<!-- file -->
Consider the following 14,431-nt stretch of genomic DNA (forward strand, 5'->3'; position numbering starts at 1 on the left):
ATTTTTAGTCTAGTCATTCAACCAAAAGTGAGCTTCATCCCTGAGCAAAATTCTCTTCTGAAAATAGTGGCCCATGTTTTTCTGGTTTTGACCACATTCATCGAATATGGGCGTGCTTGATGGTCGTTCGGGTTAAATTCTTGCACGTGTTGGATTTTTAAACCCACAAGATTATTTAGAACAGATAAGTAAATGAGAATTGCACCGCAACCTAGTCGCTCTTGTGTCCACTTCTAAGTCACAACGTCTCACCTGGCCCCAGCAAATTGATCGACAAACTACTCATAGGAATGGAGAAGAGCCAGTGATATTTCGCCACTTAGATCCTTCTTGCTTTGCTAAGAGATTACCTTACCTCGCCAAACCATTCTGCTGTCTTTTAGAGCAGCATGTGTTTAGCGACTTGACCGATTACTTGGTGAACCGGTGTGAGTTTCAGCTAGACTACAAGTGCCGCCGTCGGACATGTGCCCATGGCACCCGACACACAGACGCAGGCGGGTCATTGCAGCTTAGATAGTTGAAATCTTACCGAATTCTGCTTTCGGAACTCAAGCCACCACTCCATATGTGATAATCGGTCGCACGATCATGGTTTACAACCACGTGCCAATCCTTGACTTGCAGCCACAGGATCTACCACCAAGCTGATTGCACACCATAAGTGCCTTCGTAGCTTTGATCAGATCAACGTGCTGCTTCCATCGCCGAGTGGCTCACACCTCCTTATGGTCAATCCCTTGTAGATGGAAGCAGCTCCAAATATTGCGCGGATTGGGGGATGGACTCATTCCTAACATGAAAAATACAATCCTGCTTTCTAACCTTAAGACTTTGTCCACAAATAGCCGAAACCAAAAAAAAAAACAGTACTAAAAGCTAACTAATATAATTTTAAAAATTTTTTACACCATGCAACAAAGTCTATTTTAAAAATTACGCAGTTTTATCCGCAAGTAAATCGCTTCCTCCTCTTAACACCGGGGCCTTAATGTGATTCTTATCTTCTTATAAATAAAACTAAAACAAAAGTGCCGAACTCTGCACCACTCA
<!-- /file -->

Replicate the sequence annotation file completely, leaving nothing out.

Consider the following 14,431-nt stretch of genomic DNA (forward strand, 5'->3'; position numbering starts at 1 on the left):
ATTTTTAGTCTAGTCATTCAACCAAAAGTGAGCTTCATCCCTGAGCAAAATTCTCTTCTGAAAATAGTGGCCCATGTTTTTCTGGTTTTGACCACATTCATCGAATATGGGCGTGCTTGATGGTCGTTCGGGTTAAATTCTTGCACGTGTTGGATTTTTAAACCCACAAGATTATTTAGAACAGATAAGTAAATGAGAATTGCACCGCAACCTAGTCGCTCTTGTGTCCACTTCTAAGTCACAACGTCTCACCTGGCCCCAGCAAATTGATCGACAAACTACTCATAGGAATGGAGAAGAGCCAGTGATATTTCGCCACTTAGATCCTTCTTGCTTTGCTAAGAGATTACCTTACCTCGCCAAACCATTCTGCTGTCTTTTAGAGCAGCATGTGTTTAGCGACTTGACCGATTACTTGGTGAACCGGTGTGAGTTTCAGCTAGACTACAAGTGCCGCCGTCGGACATGTGCCCATGGCACCCGACACACAGACGCAGGCGGGTCATTGCAGCTTAGATAGTTGAAATCTTACCGAATTCTGCTTTCGGAACTCAAGCCACCACTCCATATGTGATAATCGGTCGCACGATCATGGTTTACAACCACGTGCCAATCCTTGACTTGCAGCCACAGGATCTACCACCAAGCTGATTGCACACCATAAGTGCCTTCGTAGCTTTGATCAGATCAACGTGCTGCTTCCATCGCCGAGTGGCTCACACCTCCTTATGGTCAATCCCTTGTAGATGGAAGCAGCTCCAAATATTGCGCGGATTGGGGGATGGACTCATTCCTAACATGAAAAATACAATCCTGCTTTCTAACCTTAAGACTTTGTCCACAAATAGCCGAAACCAAAAAAAAAAACAGTACTAAAAGCTAACTAATATAATTTTAAAAATTTTTTACACCATGCAACAAAGTCTATTTTAAAAATTACGCAGTTTTATCCGCAAGTAAATCGCTTCCTCCTCTTAACACCGGGGCCTTAATGTGATTCTTATCTTCTTATAAATAAAACTAAAACAAAAGTGCCGAACTCTGCACCACTCA